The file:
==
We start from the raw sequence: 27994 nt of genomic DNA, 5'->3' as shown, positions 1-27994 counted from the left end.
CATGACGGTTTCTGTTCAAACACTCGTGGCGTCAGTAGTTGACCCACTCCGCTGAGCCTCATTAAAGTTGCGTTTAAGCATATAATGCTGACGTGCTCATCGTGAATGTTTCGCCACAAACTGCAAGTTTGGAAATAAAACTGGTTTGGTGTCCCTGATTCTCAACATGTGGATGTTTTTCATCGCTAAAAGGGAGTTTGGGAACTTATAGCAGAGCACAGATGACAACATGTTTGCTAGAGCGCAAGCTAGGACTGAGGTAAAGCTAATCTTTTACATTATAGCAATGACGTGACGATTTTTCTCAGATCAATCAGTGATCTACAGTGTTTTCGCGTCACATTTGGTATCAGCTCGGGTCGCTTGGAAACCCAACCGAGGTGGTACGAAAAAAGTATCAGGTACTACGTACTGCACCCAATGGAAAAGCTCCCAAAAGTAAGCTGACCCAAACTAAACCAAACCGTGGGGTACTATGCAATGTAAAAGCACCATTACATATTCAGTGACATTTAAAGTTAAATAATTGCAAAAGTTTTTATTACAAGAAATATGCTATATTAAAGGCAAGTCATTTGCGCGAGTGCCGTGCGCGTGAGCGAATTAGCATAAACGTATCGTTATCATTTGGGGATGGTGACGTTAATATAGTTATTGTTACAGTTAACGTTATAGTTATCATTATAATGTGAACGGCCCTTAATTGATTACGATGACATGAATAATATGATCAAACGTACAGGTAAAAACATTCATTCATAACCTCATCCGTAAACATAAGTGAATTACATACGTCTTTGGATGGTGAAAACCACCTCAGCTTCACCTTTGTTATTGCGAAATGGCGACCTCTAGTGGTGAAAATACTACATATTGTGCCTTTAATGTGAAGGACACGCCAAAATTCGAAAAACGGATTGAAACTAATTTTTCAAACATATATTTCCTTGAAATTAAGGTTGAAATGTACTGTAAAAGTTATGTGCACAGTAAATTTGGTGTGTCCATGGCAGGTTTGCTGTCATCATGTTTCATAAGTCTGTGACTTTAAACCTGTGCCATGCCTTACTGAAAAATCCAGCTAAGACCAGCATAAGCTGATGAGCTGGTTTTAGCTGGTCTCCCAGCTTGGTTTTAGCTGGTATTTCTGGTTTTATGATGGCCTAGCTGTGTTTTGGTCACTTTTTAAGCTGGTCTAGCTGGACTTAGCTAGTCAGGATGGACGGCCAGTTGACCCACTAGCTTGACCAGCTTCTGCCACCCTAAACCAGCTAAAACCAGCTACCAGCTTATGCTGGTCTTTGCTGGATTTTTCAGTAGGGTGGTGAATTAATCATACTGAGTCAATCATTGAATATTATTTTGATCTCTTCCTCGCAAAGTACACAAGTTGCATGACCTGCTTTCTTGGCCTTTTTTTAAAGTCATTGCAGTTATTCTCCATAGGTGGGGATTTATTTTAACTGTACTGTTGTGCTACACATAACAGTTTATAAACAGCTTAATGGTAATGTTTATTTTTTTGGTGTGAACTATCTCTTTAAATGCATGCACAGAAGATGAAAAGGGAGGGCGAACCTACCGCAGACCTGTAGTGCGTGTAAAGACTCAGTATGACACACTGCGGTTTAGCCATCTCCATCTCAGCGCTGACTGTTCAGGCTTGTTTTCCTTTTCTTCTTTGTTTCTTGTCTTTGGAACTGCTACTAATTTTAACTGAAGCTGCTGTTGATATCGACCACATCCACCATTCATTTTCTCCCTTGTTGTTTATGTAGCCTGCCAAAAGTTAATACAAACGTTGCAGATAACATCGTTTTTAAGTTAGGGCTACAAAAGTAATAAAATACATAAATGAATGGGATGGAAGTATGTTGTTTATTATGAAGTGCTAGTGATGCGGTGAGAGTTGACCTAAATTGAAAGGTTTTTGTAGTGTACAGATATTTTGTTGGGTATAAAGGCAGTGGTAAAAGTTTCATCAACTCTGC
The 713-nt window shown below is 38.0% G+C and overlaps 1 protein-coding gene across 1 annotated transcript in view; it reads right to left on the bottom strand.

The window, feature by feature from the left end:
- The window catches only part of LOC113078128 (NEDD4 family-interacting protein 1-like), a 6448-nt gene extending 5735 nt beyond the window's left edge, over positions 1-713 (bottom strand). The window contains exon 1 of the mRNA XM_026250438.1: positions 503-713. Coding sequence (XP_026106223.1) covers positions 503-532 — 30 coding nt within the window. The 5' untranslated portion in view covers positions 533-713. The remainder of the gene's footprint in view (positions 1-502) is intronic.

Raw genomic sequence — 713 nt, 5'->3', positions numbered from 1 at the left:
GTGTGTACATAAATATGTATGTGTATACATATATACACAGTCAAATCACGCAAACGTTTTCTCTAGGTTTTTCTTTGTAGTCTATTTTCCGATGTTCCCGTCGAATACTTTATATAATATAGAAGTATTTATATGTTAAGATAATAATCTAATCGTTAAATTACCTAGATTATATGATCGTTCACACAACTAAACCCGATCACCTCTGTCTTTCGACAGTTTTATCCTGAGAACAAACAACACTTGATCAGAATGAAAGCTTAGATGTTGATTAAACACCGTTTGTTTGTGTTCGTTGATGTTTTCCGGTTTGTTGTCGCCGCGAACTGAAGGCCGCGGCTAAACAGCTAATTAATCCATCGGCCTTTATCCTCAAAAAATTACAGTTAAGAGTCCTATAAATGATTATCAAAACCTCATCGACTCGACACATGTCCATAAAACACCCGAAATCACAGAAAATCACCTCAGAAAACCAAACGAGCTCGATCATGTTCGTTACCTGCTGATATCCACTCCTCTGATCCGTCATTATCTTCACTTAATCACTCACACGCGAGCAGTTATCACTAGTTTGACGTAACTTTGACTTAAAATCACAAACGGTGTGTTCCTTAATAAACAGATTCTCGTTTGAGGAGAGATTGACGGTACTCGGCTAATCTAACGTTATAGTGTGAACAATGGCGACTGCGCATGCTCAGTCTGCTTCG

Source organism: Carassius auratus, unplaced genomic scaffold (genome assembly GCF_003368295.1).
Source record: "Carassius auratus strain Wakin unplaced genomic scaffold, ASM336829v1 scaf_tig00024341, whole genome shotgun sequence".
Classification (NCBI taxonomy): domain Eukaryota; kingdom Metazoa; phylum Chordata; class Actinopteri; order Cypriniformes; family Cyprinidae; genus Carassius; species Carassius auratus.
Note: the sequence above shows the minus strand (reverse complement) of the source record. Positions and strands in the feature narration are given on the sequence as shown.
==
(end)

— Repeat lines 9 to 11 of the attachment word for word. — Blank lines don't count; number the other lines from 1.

Source record: "Carassius auratus strain Wakin unplaced genomic scaffold, ASM336829v1 scaf_tig00024341, whole genome shotgun sequence".
Classification (NCBI taxonomy): domain Eukaryota; kingdom Metazoa; phylum Chordata; class Actinopteri; order Cypriniformes; family Cyprinidae; genus Carassius; species Carassius auratus.
Note: the sequence above shows the minus strand (reverse complement) of the source record. Positions and strands in the feature narration are given on the sequence as shown.